(3) “It is finished.” (19:30) — The last thing John wants us to hear from Jesus is this one word, “It is finished”—one word, the Greek word, tetelestai, and it’s a word that means paid in full. It’s a word you would write across a bill that has been paid. Like a mortgage. With a mortgage, you are expected to make monthly payments for the life of the loan. But, if you manage to pay off that mortgage, the loan officer writes across the bill, tetelestai—paid in full, you owe nothing more. If I could summarize Christianity in one word it would be this word—tetelestai—it is finished. You see, religion is you striving to be good and do good “in order to” get God’s blessing. The Gospel is “because of” what Jesus has done for you on the Cross, God blesses you with the salvation that comes by faith, and then out of gratitude for what Jesus has done for you, you devote your life to passionately pursuing life and mission with Jesus. Religion is, you “do” in order to “get” God’s blessing—you finish the work. The Gospel is, because of what Jesus has done for you, you get God’s blessing by faith—it is finished. How foolish would it be if you paid off your mortgage, but just to make doubly sure that the creditors won’t come after you, you continued making payments? That would be ridiculous, right? Jesus triumphantly says, “It is finished. I’ve done it all for you.” Do you believe that? If you are beating yourself up, if you can’t forgive yourself, you’re not taking seriously what Jesus has done for you. You believe, but you don’t believe. And the opposite is true as well. If you can’t forgive others, you don’t know it’s finished either. If you can’t forgive others, you’re saying, “Look how good I am. Look at what I’m doing. I’m living right. I’m believing right. I’m doing all of these things.” If that’s you, you don’t know it’s finished. If your only hope was the finished work of Christ, you would never allow once ounce of that kind of self-righteous, self-perceived moral superiority to stick in your heart. Rigid, proud Christians—condemning, judgmental Christians—don’t know it’s finished. Until you see “It-is-finished” and you stop acting as if Jesus’ death was something that kinda made a contribution to your salvation but you have to finish it, you will never be able to forgive yourself and you’ll never be able to forgive others. You’ll never be at peace. You’ll believe in forgiveness, but you won’t believe it enough for it to really make a difference in your life.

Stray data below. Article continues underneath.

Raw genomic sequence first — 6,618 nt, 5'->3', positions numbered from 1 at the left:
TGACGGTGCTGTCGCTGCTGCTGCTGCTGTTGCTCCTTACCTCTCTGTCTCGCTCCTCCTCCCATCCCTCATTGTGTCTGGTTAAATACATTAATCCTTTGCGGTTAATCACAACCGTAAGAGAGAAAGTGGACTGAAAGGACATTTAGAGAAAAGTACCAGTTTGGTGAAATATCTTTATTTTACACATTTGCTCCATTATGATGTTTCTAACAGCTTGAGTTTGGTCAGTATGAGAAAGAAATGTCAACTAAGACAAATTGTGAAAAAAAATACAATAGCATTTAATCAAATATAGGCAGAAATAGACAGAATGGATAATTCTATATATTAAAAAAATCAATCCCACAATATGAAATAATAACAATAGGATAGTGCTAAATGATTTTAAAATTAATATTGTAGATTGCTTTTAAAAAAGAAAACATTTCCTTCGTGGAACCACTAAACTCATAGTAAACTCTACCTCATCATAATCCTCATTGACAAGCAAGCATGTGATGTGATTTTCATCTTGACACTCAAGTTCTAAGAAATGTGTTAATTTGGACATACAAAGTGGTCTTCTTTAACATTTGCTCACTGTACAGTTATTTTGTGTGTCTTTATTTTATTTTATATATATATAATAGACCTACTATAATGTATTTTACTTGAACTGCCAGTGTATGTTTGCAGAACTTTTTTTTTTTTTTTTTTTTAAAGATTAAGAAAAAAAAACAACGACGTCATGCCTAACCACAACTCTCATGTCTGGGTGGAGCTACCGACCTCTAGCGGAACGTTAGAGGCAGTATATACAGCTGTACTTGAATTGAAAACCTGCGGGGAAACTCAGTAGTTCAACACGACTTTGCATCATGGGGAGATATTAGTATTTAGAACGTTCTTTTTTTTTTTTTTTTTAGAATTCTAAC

John wants these three statements of Jesus to echo in our ears every single day. You can tie them all together like this—going from last to first—Because “it is finished,” my relationship with God has changed—because Jesus was made thirsty for me, I have the water of new life bubbling in me. And because “it I finished,” my relationships with other people has changed. Now my most important relationships are with those who know Jesus as their Savior. What difference will these great truths make in your life this week?


*We are a church located in Greenville, South Carolina. Our vision is to see God transform us into a community of grace passionately pursuing life and mission with Jesus.